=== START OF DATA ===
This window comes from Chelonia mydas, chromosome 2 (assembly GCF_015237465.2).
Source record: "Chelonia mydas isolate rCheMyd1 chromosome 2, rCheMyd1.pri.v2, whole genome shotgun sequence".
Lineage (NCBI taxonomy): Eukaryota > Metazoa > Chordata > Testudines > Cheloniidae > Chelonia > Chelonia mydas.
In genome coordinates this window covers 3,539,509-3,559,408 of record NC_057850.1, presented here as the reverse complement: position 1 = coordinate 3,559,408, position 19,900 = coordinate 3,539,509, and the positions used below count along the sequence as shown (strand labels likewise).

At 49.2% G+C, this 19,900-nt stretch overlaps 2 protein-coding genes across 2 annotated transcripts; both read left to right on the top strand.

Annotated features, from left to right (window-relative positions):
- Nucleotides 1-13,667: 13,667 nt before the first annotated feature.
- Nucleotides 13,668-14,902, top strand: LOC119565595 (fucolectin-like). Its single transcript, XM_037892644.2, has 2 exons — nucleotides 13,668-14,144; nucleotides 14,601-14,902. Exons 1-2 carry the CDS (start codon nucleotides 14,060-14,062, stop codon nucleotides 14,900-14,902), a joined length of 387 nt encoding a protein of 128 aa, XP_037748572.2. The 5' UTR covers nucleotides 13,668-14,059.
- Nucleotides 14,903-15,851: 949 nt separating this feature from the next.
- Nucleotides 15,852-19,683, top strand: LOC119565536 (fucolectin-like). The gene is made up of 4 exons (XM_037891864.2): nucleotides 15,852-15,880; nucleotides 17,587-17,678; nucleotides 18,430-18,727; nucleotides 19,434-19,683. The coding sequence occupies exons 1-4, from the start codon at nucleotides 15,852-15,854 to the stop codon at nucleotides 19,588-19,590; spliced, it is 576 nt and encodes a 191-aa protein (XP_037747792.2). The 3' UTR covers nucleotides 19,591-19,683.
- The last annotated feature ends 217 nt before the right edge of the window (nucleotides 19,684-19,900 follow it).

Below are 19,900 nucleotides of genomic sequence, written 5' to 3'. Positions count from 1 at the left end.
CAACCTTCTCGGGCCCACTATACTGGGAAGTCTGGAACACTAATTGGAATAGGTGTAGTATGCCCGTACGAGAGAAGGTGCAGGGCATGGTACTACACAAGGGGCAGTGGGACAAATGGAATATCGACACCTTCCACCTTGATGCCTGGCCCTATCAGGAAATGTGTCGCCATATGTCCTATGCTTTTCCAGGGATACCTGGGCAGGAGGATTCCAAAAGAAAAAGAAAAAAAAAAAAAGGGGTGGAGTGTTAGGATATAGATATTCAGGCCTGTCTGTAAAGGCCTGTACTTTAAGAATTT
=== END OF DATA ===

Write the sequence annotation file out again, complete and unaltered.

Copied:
This window comes from Chelonia mydas, chromosome 2 (assembly GCF_015237465.2).
Source record: "Chelonia mydas isolate rCheMyd1 chromosome 2, rCheMyd1.pri.v2, whole genome shotgun sequence".
Lineage (NCBI taxonomy): Eukaryota > Metazoa > Chordata > Testudines > Cheloniidae > Chelonia > Chelonia mydas.
In genome coordinates this window covers 3,539,509-3,559,408 of record NC_057850.1, presented here as the reverse complement: position 1 = coordinate 3,559,408, position 19,900 = coordinate 3,539,509, and the positions used below count along the sequence as shown (strand labels likewise).

At 49.2% G+C, this 19,900-nt stretch overlaps 2 protein-coding genes across 2 annotated transcripts; both read left to right on the top strand.

Annotated features, from left to right (window-relative positions):
- Nucleotides 1-13,667: 13,667 nt before the first annotated feature.
- Nucleotides 13,668-14,902, top strand: LOC119565595 (fucolectin-like). Its single transcript, XM_037892644.2, has 2 exons — nucleotides 13,668-14,144; nucleotides 14,601-14,902. Exons 1-2 carry the CDS (start codon nucleotides 14,060-14,062, stop codon nucleotides 14,900-14,902), a joined length of 387 nt encoding a protein of 128 aa, XP_037748572.2. The 5' UTR covers nucleotides 13,668-14,059.
- Nucleotides 14,903-15,851: 949 nt separating this feature from the next.
- Nucleotides 15,852-19,683, top strand: LOC119565536 (fucolectin-like). The gene is made up of 4 exons (XM_037891864.2): nucleotides 15,852-15,880; nucleotides 17,587-17,678; nucleotides 18,430-18,727; nucleotides 19,434-19,683. The coding sequence occupies exons 1-4, from the start codon at nucleotides 15,852-15,854 to the stop codon at nucleotides 19,588-19,590; spliced, it is 576 nt and encodes a 191-aa protein (XP_037747792.2). The 3' UTR covers nucleotides 19,591-19,683.
- The last annotated feature ends 217 nt before the right edge of the window (nucleotides 19,684-19,900 follow it).

Below are 19,900 nucleotides of genomic sequence, written 5' to 3'. Positions count from 1 at the left end.
CAACCTTCTCGGGCCCACTATACTGGGAAGTCTGGAACACTAATTGGAATAGGTGTAGTATGCCCGTACGAGAGAAGGTGCAGGGCATGGTACTACACAAGGGGCAGTGGGACAAATGGAATATCGACACCTTCCACCTTGATGCCTGGCCCTATCAGGAAATGTGTCGCCATATGTCCTATGCTTTTCCAGGGATACCTGGGCAGGAGGATTCCAAAAGAAAAAGAAAAAAAAAAAAAGGGGTGGAGTGTTAGGATATAGATATTCAGGCCTGTCTGTAAAGGCCTGTACTTTAAGAATTT